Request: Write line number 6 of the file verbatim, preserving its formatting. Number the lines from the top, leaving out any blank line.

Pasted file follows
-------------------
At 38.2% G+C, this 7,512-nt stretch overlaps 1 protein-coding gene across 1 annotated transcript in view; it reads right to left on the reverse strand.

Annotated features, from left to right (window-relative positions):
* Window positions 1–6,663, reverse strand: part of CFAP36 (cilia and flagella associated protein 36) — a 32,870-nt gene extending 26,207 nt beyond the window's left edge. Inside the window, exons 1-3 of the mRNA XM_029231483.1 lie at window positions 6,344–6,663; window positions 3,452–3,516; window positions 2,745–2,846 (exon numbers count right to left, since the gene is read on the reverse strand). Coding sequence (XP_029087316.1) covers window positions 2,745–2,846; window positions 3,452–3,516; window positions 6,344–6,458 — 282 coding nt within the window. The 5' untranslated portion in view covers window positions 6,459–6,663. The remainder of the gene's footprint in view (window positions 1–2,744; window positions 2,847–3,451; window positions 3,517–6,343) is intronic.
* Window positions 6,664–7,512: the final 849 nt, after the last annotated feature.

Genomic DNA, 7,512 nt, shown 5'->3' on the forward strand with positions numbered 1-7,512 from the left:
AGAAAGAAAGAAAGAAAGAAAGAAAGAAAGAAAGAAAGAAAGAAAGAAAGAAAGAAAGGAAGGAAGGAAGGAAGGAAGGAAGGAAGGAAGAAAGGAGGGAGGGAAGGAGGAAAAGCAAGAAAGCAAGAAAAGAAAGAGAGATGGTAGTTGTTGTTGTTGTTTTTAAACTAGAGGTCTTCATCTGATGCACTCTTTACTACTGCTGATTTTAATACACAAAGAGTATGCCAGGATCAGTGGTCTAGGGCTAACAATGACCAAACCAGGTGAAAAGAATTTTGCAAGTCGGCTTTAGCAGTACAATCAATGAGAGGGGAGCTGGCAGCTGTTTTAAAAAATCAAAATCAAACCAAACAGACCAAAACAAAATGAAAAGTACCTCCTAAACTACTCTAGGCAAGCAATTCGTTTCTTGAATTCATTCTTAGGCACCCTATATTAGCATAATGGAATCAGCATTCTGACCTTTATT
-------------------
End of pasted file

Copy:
AGAAAGAAAGAAAGAAAGAAAGAAAGAAAGAAAGAAAGAAAGAAAGAAAGAAAGAAAGGAAGGAAGGAAGGAAGGAAGGAAGGAAGGAAGAAAGGAGGGAGGGAAGGAGGAAAAGCAAGAAAGCAAGAAAAGAAAGAGAGATGGTAGTTGTTGTTGTTGTTTTTAAACTAGAGGTCTTCATCTGATGCACTCTTTACTACTGCTGATTTTAATACACAAAGAGTATGCCAGGATCAGTGGTCTAGGGCTAACAATGACCAAACCAGGTGAAAAGAATTTTGCAAGTCGGCTTTAGCAGTACAATCAATGAGAGGGGAGCTGGCAGCTGTTTTAAAAAATCAAAATCAAACCAAACAGACCAAAACAAAATGAAAAGTACCTCCTAAACTACTCTAGGCAAGCAATTCGTTTCTTGAATTCATTCTTAGGCACCCTATATTAGCATAATGGAATCAGCATTCTGACCTTTATT